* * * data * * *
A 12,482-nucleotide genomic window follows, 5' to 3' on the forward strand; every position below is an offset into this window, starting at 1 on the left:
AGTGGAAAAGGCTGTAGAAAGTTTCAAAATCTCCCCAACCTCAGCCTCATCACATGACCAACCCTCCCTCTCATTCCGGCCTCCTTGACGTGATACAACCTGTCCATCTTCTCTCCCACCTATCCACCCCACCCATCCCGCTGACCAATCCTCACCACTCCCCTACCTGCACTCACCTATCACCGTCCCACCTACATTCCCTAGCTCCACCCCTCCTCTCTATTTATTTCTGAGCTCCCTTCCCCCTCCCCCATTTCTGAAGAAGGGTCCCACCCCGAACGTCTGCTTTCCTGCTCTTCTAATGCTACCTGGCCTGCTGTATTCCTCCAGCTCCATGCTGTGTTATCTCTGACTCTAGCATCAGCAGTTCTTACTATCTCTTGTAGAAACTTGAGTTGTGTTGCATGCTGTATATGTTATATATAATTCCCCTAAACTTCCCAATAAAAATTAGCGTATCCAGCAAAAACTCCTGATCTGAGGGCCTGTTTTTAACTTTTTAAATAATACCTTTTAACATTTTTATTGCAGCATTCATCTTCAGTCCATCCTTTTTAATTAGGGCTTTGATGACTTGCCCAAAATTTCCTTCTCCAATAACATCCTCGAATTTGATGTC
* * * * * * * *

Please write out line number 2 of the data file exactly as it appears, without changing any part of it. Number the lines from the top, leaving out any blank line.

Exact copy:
AGTGGAAAAGGCTGTAGAAAGTTTCAAAATCTCCCCAACCTCAGCCTCATCACATGACCAACCCTCCCTCTCATTCCGGCCTCCTTGACGTGATACAACCTGTCCATCTTCTCTCCCACCTATCCACCCCACCCATCCCGCTGACCAATCCTCACCACTCCCCTACCTGCACTCACCTATCACCGTCCCACCTACATTCCCTAGCTCCACCCCTCCTCTCTATTTATTTCTGAGCTCCCTTCCCCCTCCCCCATTTCTGAAGAAGGGTCCCACCCCGAACGTCTGCTTTCCTGCTCTTCTAATGCTACCTGGCCTGCTGTATTCCTCCAGCTCCATGCTGTGTTATCTCTGACTCTAGCATCAGCAGTTCTTACTATCTCTTGTAGAAACTTGAGTTGTGTTGCATGCTGTATATGTTATATATAATTCCCCTAAACTTCCCAATAAAAATTAGCGTATCCAGCAAAAACTCCTGATCTGAGGGCCTGTTTTTAACTTTTTAAATAATACCTTTTAACATTTTTATTGCAGCATTCATCTTCAGTCCATCCTTTTTAATTAGGGCTTTGATGACTTGCCCAAAATTTCCTTCTCCAATAACATCCTCGAATTTGATGTC